Fifth, reproof restores strained relationships. God wants His children to live at peace with each other. He wants our relationships unified, practically demonstrating the reconciliation that we all share in Christ. But, sin drives a wedge between relationships in the Christian community and causes division.
So what do we do when someone sins against us and divides our relationship? Here's what often happens in the church. We refuse to confront that brother or sister on his or her sin. But , we have no problem judging them silently in our heart. We have no problem gossiping and slandering them behind their back. We have no problem remaining bitter at them and holding a grudge. And what we fail to realize by this behavior is that person's one sin against us (possibly even unaware to their attention), just became 10,000 sins against them!
Listen, when someone sins against you, don't bottle it up inside- that's a wonderful remedy for bitterness. Don't avoid the person- that's a divided church. Don't change the subject- that's manipulation and deception. Don't tell the elders- that just spreads the awareness of a person's sin to more people. Rather, go to the person in love, speak about the situation, confront them with the Word, restore the relationship and release your burden!
Sixth, biblical reproof protects the purity of the church. Galatians 5:9 says, "A little leaven leavens the whole lump of dough." 1 Cor. 12:26 says, "If one member suffers, all the members suffer with it." We don't have individual relationships with Jesus Christ. We have a corporate relationship as members of His body. Unchecked sin has a tremendous ability to spread like wildfire throughout a church. Therefore when sin is exposed, we are to nip it in the bud and protect the purity of the church.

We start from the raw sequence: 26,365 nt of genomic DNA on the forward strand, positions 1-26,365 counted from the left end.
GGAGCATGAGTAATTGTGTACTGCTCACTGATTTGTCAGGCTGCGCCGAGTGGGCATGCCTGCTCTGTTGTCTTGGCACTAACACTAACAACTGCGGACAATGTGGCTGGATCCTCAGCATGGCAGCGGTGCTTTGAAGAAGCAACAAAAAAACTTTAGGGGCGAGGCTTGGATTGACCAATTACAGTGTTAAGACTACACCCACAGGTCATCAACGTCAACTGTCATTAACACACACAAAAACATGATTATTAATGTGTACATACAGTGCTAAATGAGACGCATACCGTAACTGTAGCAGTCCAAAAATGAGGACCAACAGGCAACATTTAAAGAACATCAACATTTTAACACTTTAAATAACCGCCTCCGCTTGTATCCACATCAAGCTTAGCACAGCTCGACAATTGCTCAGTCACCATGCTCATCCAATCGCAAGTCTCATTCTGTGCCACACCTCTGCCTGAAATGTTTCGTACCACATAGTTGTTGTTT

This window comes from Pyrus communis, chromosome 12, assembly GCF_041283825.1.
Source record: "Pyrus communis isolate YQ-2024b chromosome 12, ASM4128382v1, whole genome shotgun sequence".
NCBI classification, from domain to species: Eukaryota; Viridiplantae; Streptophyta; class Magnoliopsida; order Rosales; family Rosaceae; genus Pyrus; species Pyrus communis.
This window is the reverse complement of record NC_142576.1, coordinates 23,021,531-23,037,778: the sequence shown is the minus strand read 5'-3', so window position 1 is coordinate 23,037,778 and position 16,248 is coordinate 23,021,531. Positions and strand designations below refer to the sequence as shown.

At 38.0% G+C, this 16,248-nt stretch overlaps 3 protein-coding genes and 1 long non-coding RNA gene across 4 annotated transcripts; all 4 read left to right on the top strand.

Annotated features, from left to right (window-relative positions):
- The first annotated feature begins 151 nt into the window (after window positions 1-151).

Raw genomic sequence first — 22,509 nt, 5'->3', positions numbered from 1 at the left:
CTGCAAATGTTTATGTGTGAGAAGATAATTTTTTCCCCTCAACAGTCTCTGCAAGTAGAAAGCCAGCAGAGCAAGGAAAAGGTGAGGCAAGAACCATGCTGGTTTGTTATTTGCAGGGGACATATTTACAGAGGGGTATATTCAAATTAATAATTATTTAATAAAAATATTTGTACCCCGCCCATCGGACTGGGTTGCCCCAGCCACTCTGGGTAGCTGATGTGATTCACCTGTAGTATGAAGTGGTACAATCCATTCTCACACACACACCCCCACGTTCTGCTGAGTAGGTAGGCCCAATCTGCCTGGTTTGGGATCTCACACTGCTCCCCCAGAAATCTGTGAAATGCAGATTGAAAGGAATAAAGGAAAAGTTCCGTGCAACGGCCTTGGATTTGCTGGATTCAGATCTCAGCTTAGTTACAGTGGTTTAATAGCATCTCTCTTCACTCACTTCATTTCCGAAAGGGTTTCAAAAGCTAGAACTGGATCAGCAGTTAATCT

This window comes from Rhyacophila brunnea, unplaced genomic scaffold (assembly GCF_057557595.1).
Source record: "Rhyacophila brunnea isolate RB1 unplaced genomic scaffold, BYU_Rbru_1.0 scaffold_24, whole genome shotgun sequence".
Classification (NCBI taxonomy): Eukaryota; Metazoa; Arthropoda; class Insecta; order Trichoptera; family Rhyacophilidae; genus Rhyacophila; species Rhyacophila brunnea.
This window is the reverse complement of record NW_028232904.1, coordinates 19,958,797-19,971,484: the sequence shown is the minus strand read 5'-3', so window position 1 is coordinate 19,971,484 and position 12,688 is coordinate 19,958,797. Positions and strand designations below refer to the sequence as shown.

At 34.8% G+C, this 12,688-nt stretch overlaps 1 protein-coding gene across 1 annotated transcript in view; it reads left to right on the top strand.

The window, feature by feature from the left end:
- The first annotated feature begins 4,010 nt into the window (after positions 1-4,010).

Maybe this week you read my editorial in the Coast Star. It was on the back page, hidden amongst 20 others in tiny black letters. But on the front page, in large letters, the title read, "Wall man arrested for sexual assault of a child." That Wall man was a deacon at a prominent evangelical church in this community. Maybe no one knew of his secret life, but maybe some saw warning flags that pointed to destruction, and they kept their mouths closed. Maybe this little child could have been protected. Maybe his marriage could have been saved. Maybe the church of Jesus Christ could have been spared the shame. That's one reason why we practice church discipline here.
The world is eager to find fault with the church. When unchecked sin becomes evident to the unbelieving community, we destroy our testimony and shame the face of Jesus Christ. Let me ask you, what is the world to think of a church that doesn't deal with sin? Either the church is too afraid to confront, or the church is indifferent toward sin, the very sin that our Master suffered for and died to overcome. Wouldn't it be great if the church could expose her sins before the world exposes her sins? Wouldn't it be great if the world could not point to the sins of the church to excuse their own failures?
3. BIBLICAL PROCEDURE
Well, now that we have examined the biblical evidence and biblical rationale for giving reproof, how is the process practically demonstrated? Please take out your insert. Let's first examine the biblical steps for giving reproof.
Biblical Steps for Giving Reproof
- Preliminary- Realize that you are not on the sin patrol! It is your responsibility to look for the good in others and seek ways to edify your brothers and sisters in Christ (1 Thes. 5:11). Confronting others should only occur when the sin is brought to your attention (1 Cor. 5:1-5). Be sure that it is a biblical sin and not just an issue of preference!
- For the offender…
- That God would give him/her an awareness of the sin (Psm. 119:18).
- That God soften his/her heart to the truth in your rebuke (Psm. 51:17).
- For yourself…
- That God will use you as a mouthpiece for His glory (Rom. 12:1) and the other's good (Heb. 10:24).
- That He will rightly prepare your heart (Psm. 139:23).